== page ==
3. Offers and Counteroffers: Under Moorlach’s component “this ordinance would require that all offers and counteroffers be disclosed to the public within 24 hours.” Under the just passed Fullerton ordinance, there is no such requirement that states how quickly all offers and counteroffers are to be disclosed too the public nor to the council. Therefore, the third component is not carried out under the Fullerton ordinance.

4. Board Disclosure: Under Moorlach’s component “each member of the Board of Supervisors will be required to disclose any and all verbal, written, or electronic communications they have had with an official representative of a recognized employee organization.” Again, there is no such language included in the Fullerton ordinance. Therefore, the fourth competent is missing from the Fullerton ordinance.

5. Contract Approval: Under Moorlach’s component “this ordinance will require that, before the final proposed contract is placed on the Board agenda, the Memorandum of Understanding will be posted to the County website.” There is no such language included in the Fullerton ordinance requiring the M.O.U. to be posted to the City of Fullerton website. Therefore, component number 5 also is not met by our Fullerton ordinance.

I believe that based on my component-by-component analysis, Fullerton Council member Flory has some explaining to do to the members of the Fullerton public. Since Mayor Chaffee and Council member Fitzgerald also agreed with Ms. Flory and voted for the Fullerton ordinance maybe they should help Ms. Flory with her response.

Not one of the key components of a good C.O.I.N. law as described by Supervisor Moorlach is included in the Fullerton ordinance.

About the Author: Barry Levinson has lived in Fullerton for 25 years with his wife, Susan, and his son, Brett. He currently serves as Chair of the Fullerton Parks and Recreation Commission. He has been an advocate for the restoration of both sound fiscal policies and accountability in government. He has worked as an internal auditor and manager in both private industry and with the CPA firm Ernst and Young.

Grand jury insists ethics police needed

Call for oversight epitomizes clash between jurors, county supervisors.

By TERI SFORZA

STAFF COLUMNIST

This just in from the “Um, sorry, but we won’t be taking no for an answer!” department:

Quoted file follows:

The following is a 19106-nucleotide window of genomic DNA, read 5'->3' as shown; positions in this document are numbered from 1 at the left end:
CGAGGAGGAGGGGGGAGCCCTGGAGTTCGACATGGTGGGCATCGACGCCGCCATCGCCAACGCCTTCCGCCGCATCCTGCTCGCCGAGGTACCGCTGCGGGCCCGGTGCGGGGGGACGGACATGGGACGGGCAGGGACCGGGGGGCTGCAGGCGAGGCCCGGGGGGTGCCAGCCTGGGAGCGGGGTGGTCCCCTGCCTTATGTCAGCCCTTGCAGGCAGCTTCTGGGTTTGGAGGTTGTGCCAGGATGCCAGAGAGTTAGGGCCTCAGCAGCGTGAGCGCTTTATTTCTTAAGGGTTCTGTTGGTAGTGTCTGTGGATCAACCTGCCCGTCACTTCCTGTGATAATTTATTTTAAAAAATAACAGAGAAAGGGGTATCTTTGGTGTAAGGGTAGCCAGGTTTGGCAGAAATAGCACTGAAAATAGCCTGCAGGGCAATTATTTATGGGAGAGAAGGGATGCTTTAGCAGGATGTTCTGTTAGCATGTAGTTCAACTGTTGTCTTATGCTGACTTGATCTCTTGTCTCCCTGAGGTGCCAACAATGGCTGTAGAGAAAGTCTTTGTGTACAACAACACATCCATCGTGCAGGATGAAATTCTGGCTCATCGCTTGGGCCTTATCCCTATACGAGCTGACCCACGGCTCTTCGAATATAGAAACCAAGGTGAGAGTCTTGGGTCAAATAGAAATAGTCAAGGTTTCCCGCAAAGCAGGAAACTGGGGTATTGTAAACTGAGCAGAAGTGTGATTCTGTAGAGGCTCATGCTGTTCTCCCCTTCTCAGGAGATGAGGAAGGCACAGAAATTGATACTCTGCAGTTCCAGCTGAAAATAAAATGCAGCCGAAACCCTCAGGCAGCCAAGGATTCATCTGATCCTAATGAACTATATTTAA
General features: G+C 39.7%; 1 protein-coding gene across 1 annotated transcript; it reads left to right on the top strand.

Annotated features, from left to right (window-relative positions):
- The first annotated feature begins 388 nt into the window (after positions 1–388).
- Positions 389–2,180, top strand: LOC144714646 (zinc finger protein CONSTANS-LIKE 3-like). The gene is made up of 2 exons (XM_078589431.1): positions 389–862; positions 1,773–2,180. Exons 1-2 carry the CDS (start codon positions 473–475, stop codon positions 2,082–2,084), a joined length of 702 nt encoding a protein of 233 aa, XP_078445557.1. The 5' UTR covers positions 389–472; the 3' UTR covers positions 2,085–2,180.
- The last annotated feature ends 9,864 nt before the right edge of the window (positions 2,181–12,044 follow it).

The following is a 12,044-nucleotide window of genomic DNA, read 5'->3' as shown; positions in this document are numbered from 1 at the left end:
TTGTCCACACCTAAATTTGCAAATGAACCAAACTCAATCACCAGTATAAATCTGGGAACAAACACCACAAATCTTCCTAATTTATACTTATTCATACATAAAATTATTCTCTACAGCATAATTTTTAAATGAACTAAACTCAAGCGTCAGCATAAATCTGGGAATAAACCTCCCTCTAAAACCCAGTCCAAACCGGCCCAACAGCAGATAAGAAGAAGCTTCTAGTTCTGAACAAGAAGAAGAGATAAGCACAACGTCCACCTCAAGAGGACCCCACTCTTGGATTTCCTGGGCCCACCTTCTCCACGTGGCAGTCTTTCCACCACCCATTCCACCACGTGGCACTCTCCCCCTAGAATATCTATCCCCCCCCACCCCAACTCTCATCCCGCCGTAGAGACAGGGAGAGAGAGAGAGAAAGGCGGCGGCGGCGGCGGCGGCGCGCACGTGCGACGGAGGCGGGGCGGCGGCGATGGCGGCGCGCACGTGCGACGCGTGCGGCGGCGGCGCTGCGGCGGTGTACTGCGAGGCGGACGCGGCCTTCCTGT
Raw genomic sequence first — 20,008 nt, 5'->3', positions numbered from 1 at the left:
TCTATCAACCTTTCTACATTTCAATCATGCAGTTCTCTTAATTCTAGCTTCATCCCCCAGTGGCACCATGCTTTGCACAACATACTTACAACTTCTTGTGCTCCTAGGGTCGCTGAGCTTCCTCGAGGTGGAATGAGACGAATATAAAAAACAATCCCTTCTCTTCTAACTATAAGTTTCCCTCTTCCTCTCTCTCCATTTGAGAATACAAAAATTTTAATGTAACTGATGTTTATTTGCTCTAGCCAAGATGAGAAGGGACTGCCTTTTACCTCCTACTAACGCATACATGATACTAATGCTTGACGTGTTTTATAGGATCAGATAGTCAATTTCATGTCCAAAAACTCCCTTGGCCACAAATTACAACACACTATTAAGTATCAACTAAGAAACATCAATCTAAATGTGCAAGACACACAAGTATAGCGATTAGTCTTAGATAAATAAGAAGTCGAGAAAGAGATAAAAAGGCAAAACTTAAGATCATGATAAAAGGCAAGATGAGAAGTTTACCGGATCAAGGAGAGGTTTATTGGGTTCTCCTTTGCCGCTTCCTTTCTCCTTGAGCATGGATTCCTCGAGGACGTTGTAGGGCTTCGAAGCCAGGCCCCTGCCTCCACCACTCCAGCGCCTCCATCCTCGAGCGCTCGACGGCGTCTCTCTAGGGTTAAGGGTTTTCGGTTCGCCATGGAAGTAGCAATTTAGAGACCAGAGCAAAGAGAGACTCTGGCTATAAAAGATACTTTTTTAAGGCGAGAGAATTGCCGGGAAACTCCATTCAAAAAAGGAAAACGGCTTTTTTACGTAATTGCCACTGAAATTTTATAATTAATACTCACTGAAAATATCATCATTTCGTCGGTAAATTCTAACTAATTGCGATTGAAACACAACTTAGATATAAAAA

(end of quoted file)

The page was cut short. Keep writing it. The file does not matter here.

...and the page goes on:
The grand jury is again smacking around the good County of Orange, insisting that it is woefully deficient in the ethics and transparency arena, and insisting that it enter the 21st century by creating an independent ethics commission to “serve as a check and balance on government officials, employees and candidates.”

Los Angeles has one. San Diego, San Francisco, Oakland, Ventura and San Bernardino have one. But O.C.? The third-largest governmental jurisdiction in California? With a budget of $5.6 billion (of which $3 billion is contracted out)? Nope.

“The Board of Supervisors should place a proposition on the next available general election ballot to establish an Orange County Campaign Reporting and Ethics Commission, similar to commissions in other jurisdictions in California,” the grand jury said.

If you have a strange sense of deja vu, it’s because last year’s grand jury hit on essentially these same points, and was blasted by a highly offended county Board of Supervisors. The county already has “a host of coordinated accountability and oversight mechanisms … for addressing improper behavior,” the supes said, and an ethics commission would be just “another bureaucratic structure at taxpayer expense” that would be “practically unnecessary … irresponsible and wasteful.”

Ooh! There’s little we at The Watchdog love more than a spitting cat fight over public policy, and this year’s grand jury has its claws out.

“A staff of approximately three to five could hardly be called bureaucratic,” the grand jury fired back in its report released Tuesday. “Would establishment of an ethics body be irresponsible? The Grand Jury finds it hard to understand why uncovering unethical, illegal and corrupt behavior by those in positions of public trust is irresponsible. Indeed, it is irresponsible not to uncover, investigate and prosecute such behavior.